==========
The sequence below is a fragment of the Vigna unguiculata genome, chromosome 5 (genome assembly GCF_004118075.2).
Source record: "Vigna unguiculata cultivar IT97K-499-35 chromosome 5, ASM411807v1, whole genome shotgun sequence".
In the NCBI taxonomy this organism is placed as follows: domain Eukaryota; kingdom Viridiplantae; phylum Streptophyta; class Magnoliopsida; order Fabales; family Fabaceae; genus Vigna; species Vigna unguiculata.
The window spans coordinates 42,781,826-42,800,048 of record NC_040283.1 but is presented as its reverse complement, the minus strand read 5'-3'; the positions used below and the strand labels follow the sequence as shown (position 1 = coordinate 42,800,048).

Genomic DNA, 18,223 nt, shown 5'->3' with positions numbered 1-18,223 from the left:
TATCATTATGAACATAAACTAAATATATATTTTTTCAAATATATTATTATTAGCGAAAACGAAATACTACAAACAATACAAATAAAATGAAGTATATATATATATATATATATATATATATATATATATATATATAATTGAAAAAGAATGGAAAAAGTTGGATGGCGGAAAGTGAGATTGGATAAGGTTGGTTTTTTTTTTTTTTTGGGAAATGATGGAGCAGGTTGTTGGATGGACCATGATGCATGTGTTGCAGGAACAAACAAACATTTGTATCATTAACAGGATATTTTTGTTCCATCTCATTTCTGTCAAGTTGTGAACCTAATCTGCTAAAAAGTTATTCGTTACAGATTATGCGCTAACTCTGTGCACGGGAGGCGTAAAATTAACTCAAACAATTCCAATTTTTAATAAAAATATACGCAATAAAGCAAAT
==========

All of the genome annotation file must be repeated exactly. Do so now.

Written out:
The sequence below is a fragment of the Vigna unguiculata genome, chromosome 5 (genome assembly GCF_004118075.2).
Source record: "Vigna unguiculata cultivar IT97K-499-35 chromosome 5, ASM411807v1, whole genome shotgun sequence".
In the NCBI taxonomy this organism is placed as follows: domain Eukaryota; kingdom Viridiplantae; phylum Streptophyta; class Magnoliopsida; order Fabales; family Fabaceae; genus Vigna; species Vigna unguiculata.
The window spans coordinates 42,781,826-42,800,048 of record NC_040283.1 but is presented as its reverse complement, the minus strand read 5'-3'; the positions used below and the strand labels follow the sequence as shown (position 1 = coordinate 42,800,048).

Genomic DNA, 18,223 nt, shown 5'->3' with positions numbered 1-18,223 from the left:
TATCATTATGAACATAAACTAAATATATATTTTTTCAAATATATTATTATTAGCGAAAACGAAATACTACAAACAATACAAATAAAATGAAGTATATATATATATATATATATATATATATATATATATATATATAATTGAAAAAGAATGGAAAAAGTTGGATGGCGGAAAGTGAGATTGGATAAGGTTGGTTTTTTTTTTTTTTTGGGAAATGATGGAGCAGGTTGTTGGATGGACCATGATGCATGTGTTGCAGGAACAAACAAACATTTGTATCATTAACAGGATATTTTTGTTCCATCTCATTTCTGTCAAGTTGTGAACCTAATCTGCTAAAAAGTTATTCGTTACAGATTATGCGCTAACTCTGTGCACGGGAGGCGTAAAATTAACTCAAACAATTCCAATTTTTAATAAAAATATACGCAATAAAGCAAAT